I was pulled in by the timeless Orwellian plot of a country fat with too much surveillance, and reminded of Takami's Battle Royale with Collins's mingI was pulled in by the timeless Orwellian plot of a country fat with too much surveillance, and reminded of Takami's Battle Royale with Collins's mingling of children and violence as entertainment. But what intrigued me the most about the tale was Katniss's -- the main character's -- affinity (and also her distaste) for love.
I was once a sixteen year old girl and I was in love with the idea of being in love, but not so eager to actually commit. Katniss is definitely a sixteen year old girl. Like me, her first love is her younger sister, whom she covets too fiercely.
She feels that she must live and die for her sister, Prim. She must protect her from the cruel world where not everyone loves her. This love makes her an animal. It primes her to walk the line between brutality and love -- the mixture that makes a winner in the Hunger Games.
When she is in the games, Katniss must again take a love object or she can't reach her full potential of brutality...or of love. Her love interest, Rue, is Prim-like: small, girly, reliant on her, a healer. But then, Katniss discovers that Rue is not Prim; she is cunning, quick, animated, capable of surviving. Suddenly Katniss makes a key observation that Rue is a lot like herself. And she dismisses -- usurps -- Prim with Rue. Pretty much entirely.
Part of winning the Games depends on how Katniss can manifest a love that she doesn't quite feel for her district partner, Peeta, and the Capital's censorship of the love that she does feel for Rue. Peeta is portrayed as truly loving Katniss but Katniss can never really make her play at love for Peeta real. She must learn the gestures of love without the emotion. And this is what wins her the game, because sponsors are drawn to their affair.
That isn't really what wins Katniss the game. Katniss wins, really, because Thresh (a contender from Rue's district) spares her life when he learns that she showed her love for Rue.
Katniss's "real" love -- for Rue -- is the saving love. Yet, her loving act of decorating the young girl's body with flowers, is censored from viewers: dismissed as if it were too dangerous. The normalized love between a young obsessive boy and a shy girl is what viewers want in the victors.
Love is the overarching theme, for me, in this book: the kind of love that is right and the kind that is wrong. I look forward to reading about how love plays out for Katniss in the next two books.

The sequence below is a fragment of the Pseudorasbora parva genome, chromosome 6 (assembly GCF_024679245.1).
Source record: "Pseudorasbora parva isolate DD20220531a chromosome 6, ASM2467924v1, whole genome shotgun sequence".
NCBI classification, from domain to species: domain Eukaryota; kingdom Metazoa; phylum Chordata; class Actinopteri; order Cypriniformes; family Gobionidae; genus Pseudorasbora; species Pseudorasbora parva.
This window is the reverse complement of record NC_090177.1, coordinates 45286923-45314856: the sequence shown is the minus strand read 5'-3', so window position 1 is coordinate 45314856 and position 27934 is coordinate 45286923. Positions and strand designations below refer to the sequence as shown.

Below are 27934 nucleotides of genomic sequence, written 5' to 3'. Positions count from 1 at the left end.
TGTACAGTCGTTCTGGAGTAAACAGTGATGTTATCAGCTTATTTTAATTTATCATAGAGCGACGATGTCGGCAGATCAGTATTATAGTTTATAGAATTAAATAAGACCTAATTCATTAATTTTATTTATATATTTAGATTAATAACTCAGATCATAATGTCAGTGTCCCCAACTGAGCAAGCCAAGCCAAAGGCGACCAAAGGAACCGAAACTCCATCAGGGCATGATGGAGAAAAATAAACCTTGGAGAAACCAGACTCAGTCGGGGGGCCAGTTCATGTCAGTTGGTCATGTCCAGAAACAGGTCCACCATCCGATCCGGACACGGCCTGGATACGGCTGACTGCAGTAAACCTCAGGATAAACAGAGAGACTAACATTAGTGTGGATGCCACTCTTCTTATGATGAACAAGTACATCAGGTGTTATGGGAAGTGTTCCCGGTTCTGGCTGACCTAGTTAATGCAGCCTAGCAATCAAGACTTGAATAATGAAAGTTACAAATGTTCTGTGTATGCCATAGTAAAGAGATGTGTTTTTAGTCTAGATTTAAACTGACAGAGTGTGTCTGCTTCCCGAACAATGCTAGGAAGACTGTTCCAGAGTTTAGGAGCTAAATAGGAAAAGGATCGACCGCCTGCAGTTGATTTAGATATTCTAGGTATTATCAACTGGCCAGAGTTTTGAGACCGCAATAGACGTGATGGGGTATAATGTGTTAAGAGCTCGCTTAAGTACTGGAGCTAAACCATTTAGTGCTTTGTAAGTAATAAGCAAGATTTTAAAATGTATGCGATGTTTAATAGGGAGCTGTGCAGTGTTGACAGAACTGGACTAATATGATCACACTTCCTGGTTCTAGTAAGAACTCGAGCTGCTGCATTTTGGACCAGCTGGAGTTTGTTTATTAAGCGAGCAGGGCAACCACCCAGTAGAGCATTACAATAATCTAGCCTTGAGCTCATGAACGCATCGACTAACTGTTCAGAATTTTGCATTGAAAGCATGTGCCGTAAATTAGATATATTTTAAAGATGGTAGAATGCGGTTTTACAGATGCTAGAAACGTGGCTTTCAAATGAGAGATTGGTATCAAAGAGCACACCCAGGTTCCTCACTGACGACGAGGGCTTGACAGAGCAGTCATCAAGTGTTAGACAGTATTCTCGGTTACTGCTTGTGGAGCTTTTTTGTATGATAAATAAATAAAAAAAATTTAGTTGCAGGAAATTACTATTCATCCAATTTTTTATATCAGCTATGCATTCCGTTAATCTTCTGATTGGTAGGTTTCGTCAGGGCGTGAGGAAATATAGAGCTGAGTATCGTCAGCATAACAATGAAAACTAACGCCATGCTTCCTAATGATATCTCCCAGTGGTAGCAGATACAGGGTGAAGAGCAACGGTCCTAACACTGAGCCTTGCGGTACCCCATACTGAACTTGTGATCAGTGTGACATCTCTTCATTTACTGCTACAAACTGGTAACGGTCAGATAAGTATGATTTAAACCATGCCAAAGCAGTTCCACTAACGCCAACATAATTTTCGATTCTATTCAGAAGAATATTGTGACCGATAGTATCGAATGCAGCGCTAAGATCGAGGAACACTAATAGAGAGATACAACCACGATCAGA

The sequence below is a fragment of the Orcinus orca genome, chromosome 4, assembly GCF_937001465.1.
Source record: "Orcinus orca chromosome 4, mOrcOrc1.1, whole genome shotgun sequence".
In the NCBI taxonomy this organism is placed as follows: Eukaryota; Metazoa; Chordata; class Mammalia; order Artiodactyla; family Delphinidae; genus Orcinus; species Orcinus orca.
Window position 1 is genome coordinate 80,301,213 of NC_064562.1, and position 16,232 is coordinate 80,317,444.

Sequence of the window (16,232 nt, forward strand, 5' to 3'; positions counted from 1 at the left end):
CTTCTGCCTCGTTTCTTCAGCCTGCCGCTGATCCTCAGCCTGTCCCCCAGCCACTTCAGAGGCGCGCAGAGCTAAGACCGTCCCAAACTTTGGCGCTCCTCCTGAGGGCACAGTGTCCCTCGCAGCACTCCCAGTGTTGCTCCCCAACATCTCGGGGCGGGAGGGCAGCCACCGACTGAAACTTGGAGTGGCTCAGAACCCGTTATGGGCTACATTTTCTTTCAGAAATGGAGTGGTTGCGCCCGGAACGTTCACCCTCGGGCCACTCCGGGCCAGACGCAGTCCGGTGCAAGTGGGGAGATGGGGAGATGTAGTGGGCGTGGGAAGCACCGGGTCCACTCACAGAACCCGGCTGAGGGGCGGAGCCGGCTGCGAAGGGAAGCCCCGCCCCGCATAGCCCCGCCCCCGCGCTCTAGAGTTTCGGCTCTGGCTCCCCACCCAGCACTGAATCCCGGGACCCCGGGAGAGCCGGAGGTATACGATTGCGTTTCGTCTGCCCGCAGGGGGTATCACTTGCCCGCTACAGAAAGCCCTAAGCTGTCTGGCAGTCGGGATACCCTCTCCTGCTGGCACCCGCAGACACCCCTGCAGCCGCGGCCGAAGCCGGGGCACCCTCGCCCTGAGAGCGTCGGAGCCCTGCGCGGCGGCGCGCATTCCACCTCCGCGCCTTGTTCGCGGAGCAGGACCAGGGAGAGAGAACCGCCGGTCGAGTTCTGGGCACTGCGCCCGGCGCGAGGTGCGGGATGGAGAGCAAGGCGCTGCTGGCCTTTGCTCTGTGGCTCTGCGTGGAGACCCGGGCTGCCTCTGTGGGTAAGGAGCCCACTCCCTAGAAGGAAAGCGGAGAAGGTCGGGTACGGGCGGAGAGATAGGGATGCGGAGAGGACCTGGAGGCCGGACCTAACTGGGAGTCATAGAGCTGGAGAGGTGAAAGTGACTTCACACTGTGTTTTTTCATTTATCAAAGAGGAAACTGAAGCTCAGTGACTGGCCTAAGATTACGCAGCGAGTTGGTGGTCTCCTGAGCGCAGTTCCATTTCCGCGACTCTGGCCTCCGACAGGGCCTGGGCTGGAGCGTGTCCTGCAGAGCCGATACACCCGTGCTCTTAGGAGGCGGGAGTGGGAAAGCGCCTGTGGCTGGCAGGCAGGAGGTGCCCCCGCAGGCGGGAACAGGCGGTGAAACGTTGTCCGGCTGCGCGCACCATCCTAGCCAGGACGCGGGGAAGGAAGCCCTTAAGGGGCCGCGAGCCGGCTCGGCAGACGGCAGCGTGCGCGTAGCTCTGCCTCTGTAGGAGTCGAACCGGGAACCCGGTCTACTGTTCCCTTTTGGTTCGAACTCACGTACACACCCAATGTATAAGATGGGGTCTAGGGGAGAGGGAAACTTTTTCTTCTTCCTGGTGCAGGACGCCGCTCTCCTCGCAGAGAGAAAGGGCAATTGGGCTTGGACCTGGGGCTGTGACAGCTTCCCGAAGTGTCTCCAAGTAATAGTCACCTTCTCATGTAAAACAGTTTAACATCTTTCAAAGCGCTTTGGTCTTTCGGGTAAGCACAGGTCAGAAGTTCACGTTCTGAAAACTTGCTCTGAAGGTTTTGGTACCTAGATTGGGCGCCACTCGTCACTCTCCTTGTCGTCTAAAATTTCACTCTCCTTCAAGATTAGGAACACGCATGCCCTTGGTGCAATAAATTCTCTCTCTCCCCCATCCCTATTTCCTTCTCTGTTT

One overlooked end-of-the-world text is Mary Shelley’s novel The Last Man in which a plague invades Europe and, eventually, the world. This repetitiveOne overlooked end-of-the-world text is Mary Shelley’s novel The Last Man in which a plague invades Europe and, eventually, the world. This repetitive, cyclical text feels even longer than Defoe’s Journal of the Plague Year and yet less events occur to move the plot forward. Shelley’s vision of the end of times is vastly different from any other apocalyptic/post-apocalyptic text I have read as the doom takes years (nearly forever) to come to fruition. Humanity’s demise is not immediate here. It involves prolonged suffering and gives characters almost an eternity to reflect and take action. Taking action is precisely what characters in this novel do not do…unless, of course, running for office and trying to fight the plague with soap-box preaching and parliamentary antics can save the world.
The hero esand survivors are Lionel Verney, a noble-born orphan who begins as a dirty rogue and climbs the social ladder to become an imaginative, intellectual, and moral leader (some say much like Shelley herself), Adrian, Earl of Winsor, a passionate — some may say mad — revolutionary; Clara, Verney’s niece; and Evelyn, Verney’s daughter. In the last scene of the novel, these survivors abandon France and (not surprisingly for this period, or for Shelley) head toward Switzerland.
What struck me about this novel was that unlike other apocalyptic protagonists, these heroes seems to learn nothing through their jaunt with the plague, and they have had about 300% more time to figure it out than others. There is never any attempt to figure out where the plague originates or how to cure it. Likewise, there is no attempt to run from the plague or to protect themselves from it. In fact, Verney and the Earl see the plague as an opportunity to rise in rank in government and take on more public roles, leading society toward their ideal for humanity. I have never seen anything like this; it was startling! Similarly, the same events happen time and again in this novel. Verney pauses and makes the same observations until I was nearly sick of reading this novel. Shelley’s vision of the apocalypse was the most unproductive, stagnant read in the genre…which, of course, makes it very important and worthy of a second read. ...more